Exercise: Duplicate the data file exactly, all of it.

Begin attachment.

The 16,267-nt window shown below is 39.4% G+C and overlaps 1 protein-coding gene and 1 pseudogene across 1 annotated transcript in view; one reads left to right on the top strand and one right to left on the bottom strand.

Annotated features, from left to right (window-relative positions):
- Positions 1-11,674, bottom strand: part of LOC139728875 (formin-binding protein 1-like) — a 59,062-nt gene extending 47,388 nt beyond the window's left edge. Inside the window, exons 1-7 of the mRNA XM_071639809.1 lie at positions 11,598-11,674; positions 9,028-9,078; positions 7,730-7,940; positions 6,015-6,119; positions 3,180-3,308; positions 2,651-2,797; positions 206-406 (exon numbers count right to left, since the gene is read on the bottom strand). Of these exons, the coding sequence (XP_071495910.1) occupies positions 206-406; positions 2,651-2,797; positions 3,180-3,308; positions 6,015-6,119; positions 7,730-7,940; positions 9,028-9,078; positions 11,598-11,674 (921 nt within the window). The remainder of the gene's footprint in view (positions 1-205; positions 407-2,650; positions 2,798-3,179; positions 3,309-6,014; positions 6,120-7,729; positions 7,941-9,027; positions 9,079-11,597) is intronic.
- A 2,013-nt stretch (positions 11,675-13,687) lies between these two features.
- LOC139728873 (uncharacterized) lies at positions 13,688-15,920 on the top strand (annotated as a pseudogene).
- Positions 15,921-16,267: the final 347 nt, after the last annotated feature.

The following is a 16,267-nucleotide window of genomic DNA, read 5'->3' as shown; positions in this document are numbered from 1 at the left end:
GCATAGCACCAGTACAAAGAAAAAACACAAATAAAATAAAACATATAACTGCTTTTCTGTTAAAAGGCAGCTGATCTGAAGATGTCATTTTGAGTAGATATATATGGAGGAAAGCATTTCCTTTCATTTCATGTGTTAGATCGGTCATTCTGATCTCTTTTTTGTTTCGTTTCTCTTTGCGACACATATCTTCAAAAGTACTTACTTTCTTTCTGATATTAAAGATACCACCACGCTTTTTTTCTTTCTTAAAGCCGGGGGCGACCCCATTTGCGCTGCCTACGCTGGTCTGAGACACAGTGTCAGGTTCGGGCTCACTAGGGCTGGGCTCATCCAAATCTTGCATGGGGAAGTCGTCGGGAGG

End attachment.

The 16,267-nt window shown below is 39.4% G+C and overlaps 1 protein-coding gene and 1 pseudogene across 1 annotated transcript in view; one reads left to right on the top strand and one right to left on the bottom strand.

Annotated features, from left to right (window-relative positions):
- Positions 1-11,674, bottom strand: part of LOC139728875 (formin-binding protein 1-like) — a 59,062-nt gene extending 47,388 nt beyond the window's left edge. Inside the window, exons 1-7 of the mRNA XM_071639809.1 lie at positions 11,598-11,674; positions 9,028-9,078; positions 7,730-7,940; positions 6,015-6,119; positions 3,180-3,308; positions 2,651-2,797; positions 206-406 (exon numbers count right to left, since the gene is read on the bottom strand). Of these exons, the coding sequence (XP_071495910.1) occupies positions 206-406; positions 2,651-2,797; positions 3,180-3,308; positions 6,015-6,119; positions 7,730-7,940; positions 9,028-9,078; positions 11,598-11,674 (921 nt within the window). The remainder of the gene's footprint in view (positions 1-205; positions 407-2,650; positions 2,798-3,179; positions 3,309-6,014; positions 6,120-7,729; positions 7,941-9,027; positions 9,079-11,597) is intronic.
- A 2,013-nt stretch (positions 11,675-13,687) lies between these two features.
- LOC139728873 (uncharacterized) lies at positions 13,688-15,920 on the top strand (annotated as a pseudogene).
- Positions 15,921-16,267: the final 347 nt, after the last annotated feature.

The following is a 16,267-nucleotide window of genomic DNA, read 5'->3' as shown; positions in this document are numbered from 1 at the left end:
GCATAGCACCAGTACAAAGAAAAAACACAAATAAAATAAAACATATAACTGCTTTTCTGTTAAAAGGCAGCTGATCTGAAGATGTCATTTTGAGTAGATATATATGGAGGAAAGCATTTCCTTTCATTTCATGTGTTAGATCGGTCATTCTGATCTCTTTTTTGTTTCGTTTCTCTTTGCGACACATATCTTCAAAAGTACTTACTTTCTTTCTGATATTAAAGATACCACCACGCTTTTTTTCTTTCTTAAAGCCGGGGGCGACCCCATTTGCGCTGCCTACGCTGGTCTGAGACACAGTGTCAGGTTCGGGCTCACTAGGGCTGGGCTCATCCAAATCTTGCATGGGGAAGTCGTCGGGAGG